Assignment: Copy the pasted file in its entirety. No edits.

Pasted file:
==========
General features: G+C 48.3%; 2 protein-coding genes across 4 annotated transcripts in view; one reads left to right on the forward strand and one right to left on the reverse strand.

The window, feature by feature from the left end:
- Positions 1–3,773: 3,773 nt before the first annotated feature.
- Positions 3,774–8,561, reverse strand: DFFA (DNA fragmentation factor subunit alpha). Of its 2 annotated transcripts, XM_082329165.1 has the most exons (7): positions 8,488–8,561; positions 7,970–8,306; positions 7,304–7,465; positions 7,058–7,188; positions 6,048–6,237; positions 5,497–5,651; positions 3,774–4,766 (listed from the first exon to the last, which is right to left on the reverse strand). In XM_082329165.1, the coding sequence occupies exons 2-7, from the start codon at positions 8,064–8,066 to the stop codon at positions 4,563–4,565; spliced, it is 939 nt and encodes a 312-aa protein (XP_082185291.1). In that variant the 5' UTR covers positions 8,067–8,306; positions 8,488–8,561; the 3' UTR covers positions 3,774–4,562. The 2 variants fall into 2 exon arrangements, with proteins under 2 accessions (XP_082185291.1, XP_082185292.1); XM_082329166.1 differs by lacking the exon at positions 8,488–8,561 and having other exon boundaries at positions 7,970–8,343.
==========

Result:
General features: G+C 48.3%; 2 protein-coding genes across 4 annotated transcripts in view; one reads left to right on the forward strand and one right to left on the reverse strand.

The window, feature by feature from the left end:
- Positions 1–3,773: 3,773 nt before the first annotated feature.
- Positions 3,774–8,561, reverse strand: DFFA (DNA fragmentation factor subunit alpha). Of its 2 annotated transcripts, XM_082329165.1 has the most exons (7): positions 8,488–8,561; positions 7,970–8,306; positions 7,304–7,465; positions 7,058–7,188; positions 6,048–6,237; positions 5,497–5,651; positions 3,774–4,766 (listed from the first exon to the last, which is right to left on the reverse strand). In XM_082329165.1, the coding sequence occupies exons 2-7, from the start codon at positions 8,064–8,066 to the stop codon at positions 4,563–4,565; spliced, it is 939 nt and encodes a 312-aa protein (XP_082185291.1). In that variant the 5' UTR covers positions 8,067–8,306; positions 8,488–8,561; the 3' UTR covers positions 3,774–4,562. The 2 variants fall into 2 exon arrangements, with proteins under 2 accessions (XP_082185291.1, XP_082185292.1); XM_082329166.1 differs by lacking the exon at positions 8,488–8,561 and having other exon boundaries at positions 7,970–8,343.